Dassault Falcon 20/200 (Mystère 20/Fan Jet Falcon)
The Falcon 20 was among the first generation bizjets. In the United States it was first known as the Fan Jet Falcon, whilst in the rest of the world it was marketed as Mystère 20. Later the now well-known name Falcon was adopted, and this marked the start of a whole family of business jets.
The general characteristics of the Falcon 20 are the large cockpit windows, large oval cabin windows and the horizontal stabilizer in a V-shape, so with a significant dihedral, about halfway the vertical fin.
The different versions of the Falcon 20 can be recognised by the following elements:
- the shape of the engine nacelles
- the shape of the dorsal fin
- the width of the leading edge slats
- the bottom of the fuselage
- the presence of a cargo door
Mystère 20, Falcon 20C, Falcon 20D & Falcon 20E
The prototype of the corporate jet was called Mystère 20. This was powered by two General Electric CF700 engines, which can be recognised by the ring in the air intakes, separating the core and fan flows. The nacelles also have a tab at the back.
The prototype was followed up by production versions C, D and E, which differ only in engines and fuel capacity, maximum take-off weights and a few small things. In addition, the Falcon 20E should have a different rudder, but the difference is apparently rather subtle...
The Canadian armed forces had the Falcon 20C in service as CC-117 and CE-117.
Especially for an Australian customer Dassault made a version of the Falcon 20 for operations on non-paved runways. For this purpose, the Falcon 20CC features larger, low-pressure tires. To ensure that the drag would not increase - the gear did not completely fit in the fuselage - an additional fairing body was fitted to the underside of the fuselage.
The Falcon 20 was the aircraft that helped Federal Express to grow in the early 1970. As Dassault had several unsold aircraft, the Falcons were delivered originally as passenger aircraft with windows. FedEx had them converted with a cargo door and the windows painted over. Subsequent orders were dealt with the same way.
Later other Falcon 20s were converted to cargo planes as well, but they did not receive the Falcon 20DC designation.
In order to distinguish this version the slats need to be extended. On the Falcon 20F they cover the entire wing leading edge, while on the older versions they start just outside the wing fences.
Replace the General Electric CF700 engines by Garrett ATF3s and you get the Falcon 20G. These engines can be recognised by a large plug back of the engine.
Most of the Falcon 20Gs were delivered to the US Coast Guard as HU-25, described separately below.
The first and original version of the Guardian has the same external appearance as the Falcon 20G.
The HU-25B was the pollution control version for the US Coast Guard. It was equipped with a side-looking airborne radar (SLAR) under the right forward fuselage. All were converted HU-25As.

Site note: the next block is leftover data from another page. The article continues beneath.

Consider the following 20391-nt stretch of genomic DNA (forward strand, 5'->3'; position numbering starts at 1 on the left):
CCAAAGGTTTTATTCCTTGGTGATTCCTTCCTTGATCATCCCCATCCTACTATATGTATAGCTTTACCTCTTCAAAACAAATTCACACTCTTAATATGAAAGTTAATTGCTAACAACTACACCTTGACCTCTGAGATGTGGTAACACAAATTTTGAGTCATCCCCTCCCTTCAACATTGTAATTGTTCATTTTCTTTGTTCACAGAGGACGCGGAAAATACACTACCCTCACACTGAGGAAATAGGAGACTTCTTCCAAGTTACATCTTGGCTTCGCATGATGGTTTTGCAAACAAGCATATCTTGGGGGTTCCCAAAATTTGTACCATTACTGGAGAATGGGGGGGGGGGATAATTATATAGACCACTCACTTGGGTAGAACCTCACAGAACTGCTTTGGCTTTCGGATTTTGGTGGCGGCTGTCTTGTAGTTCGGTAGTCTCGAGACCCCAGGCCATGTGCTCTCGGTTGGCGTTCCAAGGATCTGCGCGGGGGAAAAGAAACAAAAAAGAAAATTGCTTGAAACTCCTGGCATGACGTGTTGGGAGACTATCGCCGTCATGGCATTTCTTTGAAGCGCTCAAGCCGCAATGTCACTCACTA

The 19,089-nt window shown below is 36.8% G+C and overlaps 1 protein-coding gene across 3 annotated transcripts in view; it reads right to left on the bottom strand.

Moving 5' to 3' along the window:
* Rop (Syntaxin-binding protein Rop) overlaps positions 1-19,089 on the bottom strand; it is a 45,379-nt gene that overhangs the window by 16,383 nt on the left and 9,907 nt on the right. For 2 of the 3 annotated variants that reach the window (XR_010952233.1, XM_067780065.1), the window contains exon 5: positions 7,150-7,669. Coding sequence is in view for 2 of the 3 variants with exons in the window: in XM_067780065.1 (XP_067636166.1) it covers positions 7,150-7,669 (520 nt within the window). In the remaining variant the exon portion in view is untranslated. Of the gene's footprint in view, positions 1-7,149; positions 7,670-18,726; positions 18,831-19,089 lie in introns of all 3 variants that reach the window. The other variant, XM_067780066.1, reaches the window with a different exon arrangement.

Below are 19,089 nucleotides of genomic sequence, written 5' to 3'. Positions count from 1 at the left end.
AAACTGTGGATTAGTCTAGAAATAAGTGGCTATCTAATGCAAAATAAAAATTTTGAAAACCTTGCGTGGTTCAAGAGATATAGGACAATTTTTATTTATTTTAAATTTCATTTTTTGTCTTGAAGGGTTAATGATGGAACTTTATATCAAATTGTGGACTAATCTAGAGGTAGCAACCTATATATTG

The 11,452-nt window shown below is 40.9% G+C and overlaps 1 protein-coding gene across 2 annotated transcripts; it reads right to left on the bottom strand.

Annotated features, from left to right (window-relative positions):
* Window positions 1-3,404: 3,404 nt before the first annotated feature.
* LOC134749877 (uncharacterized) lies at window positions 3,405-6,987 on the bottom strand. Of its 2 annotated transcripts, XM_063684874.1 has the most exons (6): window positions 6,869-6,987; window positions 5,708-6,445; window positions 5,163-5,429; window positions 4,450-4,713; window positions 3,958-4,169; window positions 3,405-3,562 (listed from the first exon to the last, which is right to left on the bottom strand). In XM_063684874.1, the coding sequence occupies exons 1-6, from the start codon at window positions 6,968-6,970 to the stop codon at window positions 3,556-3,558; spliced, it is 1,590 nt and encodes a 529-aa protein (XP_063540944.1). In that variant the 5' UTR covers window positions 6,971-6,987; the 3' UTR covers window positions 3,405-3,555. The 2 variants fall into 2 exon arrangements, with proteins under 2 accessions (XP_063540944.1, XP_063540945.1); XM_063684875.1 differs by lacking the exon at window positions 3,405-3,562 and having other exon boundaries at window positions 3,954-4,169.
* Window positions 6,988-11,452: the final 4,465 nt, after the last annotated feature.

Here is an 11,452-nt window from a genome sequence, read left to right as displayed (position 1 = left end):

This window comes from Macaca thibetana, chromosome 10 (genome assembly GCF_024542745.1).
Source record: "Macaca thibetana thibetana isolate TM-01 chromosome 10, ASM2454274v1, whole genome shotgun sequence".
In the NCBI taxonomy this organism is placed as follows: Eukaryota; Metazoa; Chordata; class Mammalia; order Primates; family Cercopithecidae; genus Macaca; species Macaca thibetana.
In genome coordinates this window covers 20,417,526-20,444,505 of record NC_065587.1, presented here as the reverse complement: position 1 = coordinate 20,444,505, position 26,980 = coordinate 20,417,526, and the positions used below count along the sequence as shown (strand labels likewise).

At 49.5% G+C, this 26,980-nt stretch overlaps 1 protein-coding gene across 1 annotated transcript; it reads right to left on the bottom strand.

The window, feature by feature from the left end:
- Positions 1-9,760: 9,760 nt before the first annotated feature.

HU-25C & HU-25C+ Guardian
To make room for a new search radar the nose had to be enlarged a bit. Therefore the HU-25C has a slightly more pointed nose than the other HU-25 models. Also it has a FLIR pod under the forward fuselage. Behind it is a streamline body.
The HU-25C+ has an improved radar and FLIR, but we have not found any external differences compared to the HU-25C.
The final subtype, the HU-25D, has the same FLIR pod as the HU-25C+, but a normal nose shape around a new radar.
Falcon 20C-5, D-5, E-5, F-5 & Falcon 20-5
The CF700 engines produce quite some noise, so Dassault developed a re-engine programme. In the beginning, TFE731- 5AR engines were used and the Falcon 20s that are equipped with this version received “-5” after the type designation. Later, and even now, the TFE731-5BR is utilised. Falcon 20s with-5BR engines are simply known as Falcon 20-5. In general, you can recognise Falcon 20s equipped with the new engines by the larger diameter engine nacelles, without the “tab” at the back. Of course, in addition the previously mentioned differences apply. But a Falcon 20-5 cannot be distinguished from a Falcon 20C-5/D-5/E-5/F-5.
The Falcon 200 has ATF3 engines like the Falcon 20G, but also has a shorter dorsal fin with an air inlet. The original designa- tion of the subtype was Falcon 20H.
Confusion possible with
Especially when you only see the front of the aircraft you might mistake a Falcon 50 for a Falcon 20. The forward fuselage is essentially the same. However, in normal cases the third, centre engine is an easy recognition point.
The Hawker family is the most similar aircraft to the Dassault Falcon 20 series. It also has a cruciform tail, but horizontal stabiliser is mounted higher, about a third from the top. Also the cabin windows are rectangular, the cockpit windows are different, next to a lot more differences.